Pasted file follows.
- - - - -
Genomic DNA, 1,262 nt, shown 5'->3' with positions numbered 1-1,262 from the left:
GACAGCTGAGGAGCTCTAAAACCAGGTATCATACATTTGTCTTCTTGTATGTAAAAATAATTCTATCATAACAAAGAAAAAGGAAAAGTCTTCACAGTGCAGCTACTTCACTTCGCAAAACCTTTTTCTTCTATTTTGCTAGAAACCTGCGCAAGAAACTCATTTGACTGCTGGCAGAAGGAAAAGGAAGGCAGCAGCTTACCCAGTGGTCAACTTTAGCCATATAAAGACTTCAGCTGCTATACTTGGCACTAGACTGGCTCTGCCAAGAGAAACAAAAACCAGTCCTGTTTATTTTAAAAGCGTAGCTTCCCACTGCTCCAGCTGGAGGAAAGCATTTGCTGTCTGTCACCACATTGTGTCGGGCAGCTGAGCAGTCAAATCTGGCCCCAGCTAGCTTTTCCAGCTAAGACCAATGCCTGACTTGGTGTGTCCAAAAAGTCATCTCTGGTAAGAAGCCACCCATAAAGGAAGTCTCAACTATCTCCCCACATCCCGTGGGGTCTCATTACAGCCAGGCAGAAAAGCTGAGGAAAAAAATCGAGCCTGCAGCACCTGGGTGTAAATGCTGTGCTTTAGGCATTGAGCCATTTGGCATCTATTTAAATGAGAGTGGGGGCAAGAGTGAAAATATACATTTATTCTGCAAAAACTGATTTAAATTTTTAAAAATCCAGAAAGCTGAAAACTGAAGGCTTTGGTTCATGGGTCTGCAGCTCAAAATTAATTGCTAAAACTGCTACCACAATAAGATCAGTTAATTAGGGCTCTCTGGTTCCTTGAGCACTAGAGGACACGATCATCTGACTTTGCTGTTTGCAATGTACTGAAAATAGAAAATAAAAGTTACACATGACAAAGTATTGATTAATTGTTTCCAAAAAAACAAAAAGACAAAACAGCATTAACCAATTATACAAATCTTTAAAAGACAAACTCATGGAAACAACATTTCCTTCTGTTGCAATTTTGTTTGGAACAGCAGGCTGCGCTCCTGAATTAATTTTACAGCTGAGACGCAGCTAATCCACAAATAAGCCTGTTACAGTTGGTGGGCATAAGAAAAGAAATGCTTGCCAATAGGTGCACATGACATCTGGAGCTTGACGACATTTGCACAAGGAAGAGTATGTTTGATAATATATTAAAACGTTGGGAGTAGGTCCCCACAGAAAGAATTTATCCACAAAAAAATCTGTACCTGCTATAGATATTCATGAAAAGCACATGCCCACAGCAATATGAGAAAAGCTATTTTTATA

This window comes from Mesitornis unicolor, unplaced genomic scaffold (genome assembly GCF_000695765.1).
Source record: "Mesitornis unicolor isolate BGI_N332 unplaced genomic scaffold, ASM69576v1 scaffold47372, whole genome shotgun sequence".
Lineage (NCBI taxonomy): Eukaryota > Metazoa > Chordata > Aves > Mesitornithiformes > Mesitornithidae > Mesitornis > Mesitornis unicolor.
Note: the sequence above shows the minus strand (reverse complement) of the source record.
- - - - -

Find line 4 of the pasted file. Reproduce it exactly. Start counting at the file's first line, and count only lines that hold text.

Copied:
Source record: "Mesitornis unicolor isolate BGI_N332 unplaced genomic scaffold, ASM69576v1 scaffold47372, whole genome shotgun sequence".